Ozone is also a power hog. The computer I used to test was a Pentium II, 350 MHz, with 128 MB of RAM running Cool Edit Pro. Not the most powerful computer on the world I will admit, but it has run everything I’ve ever thrown at it, until now. The computer would not run Ozone cleanly to preview any file with more than a single module selected. Multi-band modules run by themselves would not preview cleanly (though with practice the preview was usable in Multi-band), while other simpler modules (Reverb, Loudness Maximizer) would. By cleanly, I mean that there would be stuttering and pausing that is random enough to drive you mental. There would be a pause of about a second when altering controls before the control would change. Now, you can highlight the value and override it by typing in the value you want, but I find it easier to grab a control with the mouse and move it. Ozone would process the file cleanly and undo it cleanly, but it would not preview. Any of the presets that had multiple modules active would not preview. Note that Cool Edit Pro does not support real time effects, but generally supports real time preview of effect. How Ozone would work in a program that does support real time effects is a question that I cannot answer. For a lark, I tried Ozone on an even less powerful computer and got the expected results of even worse preview possibilities, although it was still able to process the file cleanly.

iZotope is obviously aware of this shortcoming. The Help section of Ozone is exceedingly well written and easy to use. There is a chapter in the Help section on how to optimize both Ozone and your computer to make things run smoother. Tips include turning off various levels of automation, turning off the meters and scopes, plus an easy to follow list of suggestions to make your entire system run more efficiently. I followed all the suggestions in the chapter and they did make a noticeable difference, just not enough of a difference to smooth things out. Users should note to not click on the typical Windows Help icon and go to the “?” icon within Ozone.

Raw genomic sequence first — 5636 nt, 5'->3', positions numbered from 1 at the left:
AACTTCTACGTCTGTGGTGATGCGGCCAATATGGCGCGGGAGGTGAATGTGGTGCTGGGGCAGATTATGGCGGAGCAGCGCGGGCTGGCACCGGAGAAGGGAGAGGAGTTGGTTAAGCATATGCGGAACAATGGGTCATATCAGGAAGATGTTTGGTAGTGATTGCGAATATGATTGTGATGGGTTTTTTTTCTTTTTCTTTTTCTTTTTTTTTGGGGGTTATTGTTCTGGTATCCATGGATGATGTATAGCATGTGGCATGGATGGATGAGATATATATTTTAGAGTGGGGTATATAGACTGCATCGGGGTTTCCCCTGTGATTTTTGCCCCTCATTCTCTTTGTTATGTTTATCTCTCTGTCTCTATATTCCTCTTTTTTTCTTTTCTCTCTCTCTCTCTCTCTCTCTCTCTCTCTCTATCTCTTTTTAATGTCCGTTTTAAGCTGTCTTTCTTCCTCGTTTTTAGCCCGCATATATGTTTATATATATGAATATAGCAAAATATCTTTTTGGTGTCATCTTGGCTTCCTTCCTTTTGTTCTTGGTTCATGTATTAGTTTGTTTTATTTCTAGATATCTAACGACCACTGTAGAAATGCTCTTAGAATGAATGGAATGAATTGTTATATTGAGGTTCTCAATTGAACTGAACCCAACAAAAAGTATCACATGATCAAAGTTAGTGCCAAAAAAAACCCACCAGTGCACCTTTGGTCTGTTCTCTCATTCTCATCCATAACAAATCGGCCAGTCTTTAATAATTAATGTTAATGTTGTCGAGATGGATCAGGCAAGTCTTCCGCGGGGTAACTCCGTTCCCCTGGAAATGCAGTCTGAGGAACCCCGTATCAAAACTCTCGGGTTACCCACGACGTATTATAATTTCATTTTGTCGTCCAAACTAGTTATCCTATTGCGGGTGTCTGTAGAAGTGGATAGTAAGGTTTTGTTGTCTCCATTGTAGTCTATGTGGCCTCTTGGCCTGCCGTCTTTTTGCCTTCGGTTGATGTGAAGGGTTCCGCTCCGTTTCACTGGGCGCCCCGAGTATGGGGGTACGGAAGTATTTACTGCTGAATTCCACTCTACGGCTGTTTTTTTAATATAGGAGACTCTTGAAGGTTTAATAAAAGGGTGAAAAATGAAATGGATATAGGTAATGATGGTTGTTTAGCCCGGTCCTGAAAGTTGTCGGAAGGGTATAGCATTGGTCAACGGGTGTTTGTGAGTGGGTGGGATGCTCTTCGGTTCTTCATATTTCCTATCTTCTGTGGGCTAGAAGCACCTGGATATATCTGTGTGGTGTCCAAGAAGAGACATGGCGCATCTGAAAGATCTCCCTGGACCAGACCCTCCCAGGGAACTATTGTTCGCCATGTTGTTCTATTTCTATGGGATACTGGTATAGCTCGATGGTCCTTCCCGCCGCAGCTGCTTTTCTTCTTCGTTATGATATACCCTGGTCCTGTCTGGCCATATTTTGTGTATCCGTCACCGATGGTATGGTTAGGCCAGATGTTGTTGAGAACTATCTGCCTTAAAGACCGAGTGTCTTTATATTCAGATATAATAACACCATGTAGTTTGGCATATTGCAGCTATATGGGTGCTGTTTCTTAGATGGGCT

iZotope offers a free 54-page tutorial on Ozone. It goes into great detail on the art of mastering without overdosing on the science involved. It’s well worth a read even if you never use the plug-in. Get it on the Internet at www.izotope .com/products/ozone/ozoneguide.html.

Like most things in a modern radio production studio, there are a lot of tools that were not necessarily designed for radio production use—they’ve been adopted and adapted from the music industry. Ozone is certainly one of those. Who should be looking at Ozone? Well if you just want to grab a preset and move onto something else, Ozone is definitely NOT for you. There isn’t a wide selection of presets to begin with, and I didn’t find one that was applicable to what I wanted to do. You really have to go in and create something from scratch so Ozone can make your work sound better, and then save that as a preset. I wouldn’t use Ozone as my main plug-in for compression, EQ, or reverb. It’s something that is best used to sweeten a mix as the final step. That’s why it’s called a Mastering System. If you are willing to invest the time and learn about your craft, Ozone is a worthwhile addition to the toolbox, provided you have a platform that has enough power to run this plug in properly.

Ozone is available on the iZotope website ( in both demo and retail form with a current price of $199 US. Compared to what you’d pay for Waves C4, this is an out and out bargain, plus you have more sonic possibilities with the additional modules. Installation was painless, just open the self-executing program, decide where you’re going to put it on the hard drive, and enter the required registration information when prompted for it. There is even a separate version as a plug in for Winamp if you want your MP3 files to sound better.

The review copy of Ozone was supplied directly from iZotope Software.


“The reason we use so much CPU is the 64-bit processing. It’s important to keep the rounding errors down in a range that is inaudible, but that does come at the price of twice as many calculations than a 32-bit plug-in. There is a relationship between sound quality and CPU in Ozone. We are recommending a PII 450 or higher. As an example, on a Celeron 600, Ozone uses 50-60% of the CPU when running real time previews in Sound Forge with all meters and modules running.”